PEMEX Overhauls the Way It Deals With Suppliers

Wed, 01/21/2015 - 14:24

Even before the Energy Reform was announced, PEMEX already had ambitious procurement plans in mind. These were meant to streamline processes, increase efficiency, and help PEMEX save money. Now that oil prices have plummeted, an effective procurement strategy will certainly help the NOC in turbulent times. The creation of the Corporate Directorate of Procurement and Supply (DCPA) is a crucial step in PEMEX’s transformation into a competitive enterprise and will be an important tool to face the challenges posed by the opening of the market. Arturo Henríquez, Chief Procurement Officer of PEMEX, explains that this new direction will allow for an agile, efficient, and flexible procurement and acquisition model to be implemented in all of the NOC’s areas. PEMEX used to sign approximately 30,000 contracts every year for services and the acquisition of equipment, which resulted in expenses of approximately US$30 billion. These figures highlight the importance of a centralized procurement model. Henríquez says that applying international standards and best practices is already making a difference. In fact, PEMEX has estimated savings of US$1.5 billion in four years from efficiencies created by the new procurement division.

In addition to standardizing processes, DCPA will foster transparency and innovation. The new division will be backed up by a large database, which will include over 9,500 registered suppliers and service providers. This database will serve as a preliminary step in pre-selecting suppliers so PEMEX can gain a better understanding of its suppliers and contractors, as well as their attributes and track records. “PEMEX has allied with institutions such as IMSS, Infonavit, Tax Administration Services (SAT), and the Treasury to be completely aware of our providers’ status in meeting their fiscal and labor obligations,” comments Henríquez. Providers included in the Directory of Approved Suppliers have been carefully investigated and evaluated, so PEMEX can rest assured about the quality of these suppliers, which offer products and services for exploration, drilling, production, and refining, among others. Before registering, suppliers have to undergo a thorough selection process in which legal, administrative, technical, and financial requirements are examined. The ultimate goal is to establish solid commercial relationships with the most reliable suppliers. Companies must have at least one year of operations before registering.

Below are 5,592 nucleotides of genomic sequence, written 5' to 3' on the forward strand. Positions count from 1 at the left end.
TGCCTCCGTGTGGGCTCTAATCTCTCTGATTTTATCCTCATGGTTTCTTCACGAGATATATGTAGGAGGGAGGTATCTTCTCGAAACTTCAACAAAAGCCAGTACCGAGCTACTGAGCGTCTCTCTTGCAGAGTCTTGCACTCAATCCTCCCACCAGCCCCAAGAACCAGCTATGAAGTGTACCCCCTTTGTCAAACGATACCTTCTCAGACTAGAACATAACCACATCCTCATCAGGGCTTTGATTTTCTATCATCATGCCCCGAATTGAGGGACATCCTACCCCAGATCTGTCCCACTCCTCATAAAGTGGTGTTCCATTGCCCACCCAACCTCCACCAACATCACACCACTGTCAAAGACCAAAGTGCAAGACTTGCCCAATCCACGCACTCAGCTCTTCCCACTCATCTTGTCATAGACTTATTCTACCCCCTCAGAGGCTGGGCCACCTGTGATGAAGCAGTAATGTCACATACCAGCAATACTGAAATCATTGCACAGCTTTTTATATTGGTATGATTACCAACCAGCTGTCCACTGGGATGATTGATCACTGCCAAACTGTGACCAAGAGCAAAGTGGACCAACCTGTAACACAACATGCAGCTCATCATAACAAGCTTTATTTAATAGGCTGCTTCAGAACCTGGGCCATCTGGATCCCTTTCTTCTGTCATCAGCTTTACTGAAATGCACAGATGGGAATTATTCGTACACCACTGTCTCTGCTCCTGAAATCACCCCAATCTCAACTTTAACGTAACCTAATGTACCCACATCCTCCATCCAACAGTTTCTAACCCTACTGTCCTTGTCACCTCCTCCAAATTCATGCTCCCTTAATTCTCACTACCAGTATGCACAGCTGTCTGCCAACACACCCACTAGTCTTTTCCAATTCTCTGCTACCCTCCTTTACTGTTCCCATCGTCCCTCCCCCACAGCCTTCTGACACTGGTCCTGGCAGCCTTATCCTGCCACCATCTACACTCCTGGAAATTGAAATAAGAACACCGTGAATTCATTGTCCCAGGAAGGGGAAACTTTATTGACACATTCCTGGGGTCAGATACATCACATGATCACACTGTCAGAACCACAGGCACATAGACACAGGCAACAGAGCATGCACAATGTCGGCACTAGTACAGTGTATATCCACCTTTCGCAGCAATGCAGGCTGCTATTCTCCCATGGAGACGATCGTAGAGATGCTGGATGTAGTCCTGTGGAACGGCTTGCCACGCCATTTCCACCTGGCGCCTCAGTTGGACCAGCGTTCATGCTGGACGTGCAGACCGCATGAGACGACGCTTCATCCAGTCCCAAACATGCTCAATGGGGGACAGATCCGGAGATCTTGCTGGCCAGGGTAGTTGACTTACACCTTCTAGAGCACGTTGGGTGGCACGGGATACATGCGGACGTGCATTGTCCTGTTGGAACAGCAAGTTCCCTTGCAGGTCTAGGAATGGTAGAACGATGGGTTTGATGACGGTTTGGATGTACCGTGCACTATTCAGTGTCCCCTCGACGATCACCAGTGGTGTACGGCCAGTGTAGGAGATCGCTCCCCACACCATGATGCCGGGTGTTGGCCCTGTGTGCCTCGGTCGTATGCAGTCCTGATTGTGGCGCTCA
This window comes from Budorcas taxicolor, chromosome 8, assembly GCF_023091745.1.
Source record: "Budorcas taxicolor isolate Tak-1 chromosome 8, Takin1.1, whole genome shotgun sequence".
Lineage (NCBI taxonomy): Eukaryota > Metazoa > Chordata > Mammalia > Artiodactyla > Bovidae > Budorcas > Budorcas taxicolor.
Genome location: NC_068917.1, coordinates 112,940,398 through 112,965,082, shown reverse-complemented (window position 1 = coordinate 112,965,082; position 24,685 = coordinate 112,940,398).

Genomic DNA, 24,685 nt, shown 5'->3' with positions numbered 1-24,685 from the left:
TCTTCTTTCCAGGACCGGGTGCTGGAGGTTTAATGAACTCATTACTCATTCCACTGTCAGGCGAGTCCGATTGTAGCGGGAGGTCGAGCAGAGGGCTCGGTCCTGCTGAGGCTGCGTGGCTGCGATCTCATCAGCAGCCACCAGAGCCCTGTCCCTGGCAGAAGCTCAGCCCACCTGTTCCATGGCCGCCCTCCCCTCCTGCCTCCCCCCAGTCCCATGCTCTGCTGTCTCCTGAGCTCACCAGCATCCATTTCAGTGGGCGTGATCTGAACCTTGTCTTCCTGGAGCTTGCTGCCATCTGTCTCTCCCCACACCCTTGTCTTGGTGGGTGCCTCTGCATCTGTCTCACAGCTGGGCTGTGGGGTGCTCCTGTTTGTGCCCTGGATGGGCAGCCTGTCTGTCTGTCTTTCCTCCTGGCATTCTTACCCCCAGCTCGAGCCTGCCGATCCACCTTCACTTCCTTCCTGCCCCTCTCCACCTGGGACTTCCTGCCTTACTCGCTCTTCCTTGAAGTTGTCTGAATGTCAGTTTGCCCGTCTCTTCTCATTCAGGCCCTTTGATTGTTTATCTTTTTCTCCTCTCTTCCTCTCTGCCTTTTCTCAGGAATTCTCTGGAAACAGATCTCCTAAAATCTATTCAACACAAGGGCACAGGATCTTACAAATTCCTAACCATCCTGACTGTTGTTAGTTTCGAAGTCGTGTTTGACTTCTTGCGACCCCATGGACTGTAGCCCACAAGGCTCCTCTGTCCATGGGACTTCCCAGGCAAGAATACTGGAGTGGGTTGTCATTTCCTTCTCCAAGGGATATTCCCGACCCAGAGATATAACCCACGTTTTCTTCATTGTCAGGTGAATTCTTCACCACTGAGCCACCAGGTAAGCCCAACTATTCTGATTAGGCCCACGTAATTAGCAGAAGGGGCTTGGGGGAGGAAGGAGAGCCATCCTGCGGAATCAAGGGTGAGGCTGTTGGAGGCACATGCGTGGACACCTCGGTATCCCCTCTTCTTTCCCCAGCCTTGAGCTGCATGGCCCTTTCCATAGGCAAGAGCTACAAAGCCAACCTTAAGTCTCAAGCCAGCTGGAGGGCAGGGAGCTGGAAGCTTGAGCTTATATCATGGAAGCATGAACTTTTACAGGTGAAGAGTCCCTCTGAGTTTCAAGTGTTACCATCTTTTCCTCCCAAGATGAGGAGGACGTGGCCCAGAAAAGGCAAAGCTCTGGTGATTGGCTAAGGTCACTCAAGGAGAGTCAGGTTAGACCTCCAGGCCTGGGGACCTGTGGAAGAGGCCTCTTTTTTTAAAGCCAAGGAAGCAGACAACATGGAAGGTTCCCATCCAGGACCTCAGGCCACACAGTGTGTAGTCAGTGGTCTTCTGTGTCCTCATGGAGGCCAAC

Once a provider is registered, PEMEX will use a ratings system to keep track of the best suppliers and to keep them informed about their performance and possible areas of improvement in order to strengthen the business relationship. Suppliers are rated every four months in four categories: price, compliance with delivery times, quality, which includes successful inspections and customer complaints, and customer service. Each criterion has an assigned value, resulting in a total grading of 100%. Suppliers which rank at 80% or higher are considered for future tenders and procurement processes. “The performance evaluation factor will be very relevant. Suppliers that meet their obligations and contribute to PEMEX will benefit and the company will continue to do business with them. Those that are not meeting our standards will be either left out or urged to improve their service,” tells Henríquez. He warns that the fact that a company ranks well on the aforementioned criteria does not mean it will have preferential access to supplier development. “We need to become more integrated, which entails being more fluid with PEMEX’s supplier base. The company needs to focus on integrating the supply side. There are companies that have been selling to PEMEX for 25 years but, in every single procurement process, they have to start from scratch. This highlights a serious lack of planning. We need to make long-term plans and collaborate with companies that can manage projects for at least five years. In the end, this process diminishes risk for both sides and saves time and money.”

In spite of the fact that this model has so far yielded efficient results and follows international practices, Fluvio Ruíz Alarcón, Professional Board Member of PEMEX Petrochemicals, believes the relationship of PEMEX and its suppliers is a subject that should be discussed by the company’s board. He believes that the overhaul of supplier relations should be addressed on a case-by-case basis. “There is a need to evaluate each case because every situation will have its particularities, so details will matter. The key variables will be the segment and areas in which suppliers partake.” He also mentions the national content provisions because he believes these will play a significant role. “We still have to wait and see up to what point the government will get involved through national content policy and to what extent this will remain only as a discursive aspect of public policy. This is hard to anticipate at this point because so much will vary depending on the circumstances. The context in which each supplier collaborates with PEMEX will diverge.”